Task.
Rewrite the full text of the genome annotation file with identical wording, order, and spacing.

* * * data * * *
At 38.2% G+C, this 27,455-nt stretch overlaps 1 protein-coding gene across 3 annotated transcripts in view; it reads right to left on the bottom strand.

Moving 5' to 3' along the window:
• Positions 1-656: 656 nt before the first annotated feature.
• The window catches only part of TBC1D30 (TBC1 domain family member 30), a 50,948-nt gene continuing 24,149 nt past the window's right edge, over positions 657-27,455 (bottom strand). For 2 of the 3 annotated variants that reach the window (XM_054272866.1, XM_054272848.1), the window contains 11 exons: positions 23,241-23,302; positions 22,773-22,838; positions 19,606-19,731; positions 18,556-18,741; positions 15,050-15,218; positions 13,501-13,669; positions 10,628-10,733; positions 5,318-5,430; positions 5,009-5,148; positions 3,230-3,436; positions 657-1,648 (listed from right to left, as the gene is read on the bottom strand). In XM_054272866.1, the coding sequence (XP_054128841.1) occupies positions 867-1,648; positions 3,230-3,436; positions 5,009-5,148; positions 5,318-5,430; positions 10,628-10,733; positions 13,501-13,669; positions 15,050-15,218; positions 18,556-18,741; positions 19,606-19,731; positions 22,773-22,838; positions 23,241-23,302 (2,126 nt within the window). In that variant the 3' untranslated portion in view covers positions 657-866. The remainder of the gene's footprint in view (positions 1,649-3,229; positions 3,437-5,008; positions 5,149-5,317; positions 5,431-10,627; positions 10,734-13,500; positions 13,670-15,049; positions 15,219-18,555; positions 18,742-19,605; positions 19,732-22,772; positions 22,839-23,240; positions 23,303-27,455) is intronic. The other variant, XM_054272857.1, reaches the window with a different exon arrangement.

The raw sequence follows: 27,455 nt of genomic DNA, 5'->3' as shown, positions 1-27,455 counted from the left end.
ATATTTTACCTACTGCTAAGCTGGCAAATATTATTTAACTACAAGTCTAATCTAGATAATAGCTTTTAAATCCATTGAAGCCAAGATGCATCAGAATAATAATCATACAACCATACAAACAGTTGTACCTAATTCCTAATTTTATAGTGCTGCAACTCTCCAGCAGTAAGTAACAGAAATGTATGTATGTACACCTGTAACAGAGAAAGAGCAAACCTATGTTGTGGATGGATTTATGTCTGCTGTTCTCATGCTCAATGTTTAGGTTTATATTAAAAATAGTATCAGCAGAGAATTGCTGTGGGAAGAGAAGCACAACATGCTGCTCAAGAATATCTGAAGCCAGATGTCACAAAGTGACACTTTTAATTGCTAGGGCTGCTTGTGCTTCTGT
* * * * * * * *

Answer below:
At 38.2% G+C, this 27,455-nt stretch overlaps 1 protein-coding gene across 3 annotated transcripts in view; it reads right to left on the bottom strand.

Moving 5' to 3' along the window:
• Positions 1-656: 656 nt before the first annotated feature.
• The window catches only part of TBC1D30 (TBC1 domain family member 30), a 50,948-nt gene continuing 24,149 nt past the window's right edge, over positions 657-27,455 (bottom strand). For 2 of the 3 annotated variants that reach the window (XM_054272866.1, XM_054272848.1), the window contains 11 exons: positions 23,241-23,302; positions 22,773-22,838; positions 19,606-19,731; positions 18,556-18,741; positions 15,050-15,218; positions 13,501-13,669; positions 10,628-10,733; positions 5,318-5,430; positions 5,009-5,148; positions 3,230-3,436; positions 657-1,648 (listed from right to left, as the gene is read on the bottom strand). In XM_054272866.1, the coding sequence (XP_054128841.1) occupies positions 867-1,648; positions 3,230-3,436; positions 5,009-5,148; positions 5,318-5,430; positions 10,628-10,733; positions 13,501-13,669; positions 15,050-15,218; positions 18,556-18,741; positions 19,606-19,731; positions 22,773-22,838; positions 23,241-23,302 (2,126 nt within the window). In that variant the 3' untranslated portion in view covers positions 657-866. The remainder of the gene's footprint in view (positions 1,649-3,229; positions 3,437-5,008; positions 5,149-5,317; positions 5,431-10,627; positions 10,734-13,500; positions 13,670-15,049; positions 15,219-18,555; positions 18,742-19,605; positions 19,732-22,772; positions 22,839-23,240; positions 23,303-27,455) is intronic. The other variant, XM_054272857.1, reaches the window with a different exon arrangement.

The raw sequence follows: 27,455 nt of genomic DNA, 5'->3' as shown, positions 1-27,455 counted from the left end.
ATATTTTACCTACTGCTAAGCTGGCAAATATTATTTAACTACAAGTCTAATCTAGATAATAGCTTTTAAATCCATTGAAGCCAAGATGCATCAGAATAATAATCATACAACCATACAAACAGTTGTACCTAATTCCTAATTTTATAGTGCTGCAACTCTCCAGCAGTAAGTAACAGAAATGTATGTATGTACACCTGTAACAGAGAAAGAGCAAACCTATGTTGTGGATGGATTTATGTCTGCTGTTCTCATGCTCAATGTTTAGGTTTATATTAAAAATAGTATCAGCAGAGAATTGCTGTGGGAAGAGAAGCACAACATGCTGCTCAAGAATATCTGAAGCCAGATGTCACAAAGTGACACTTTTAATTGCTAGGGCTGCTTGTGCTTCTGT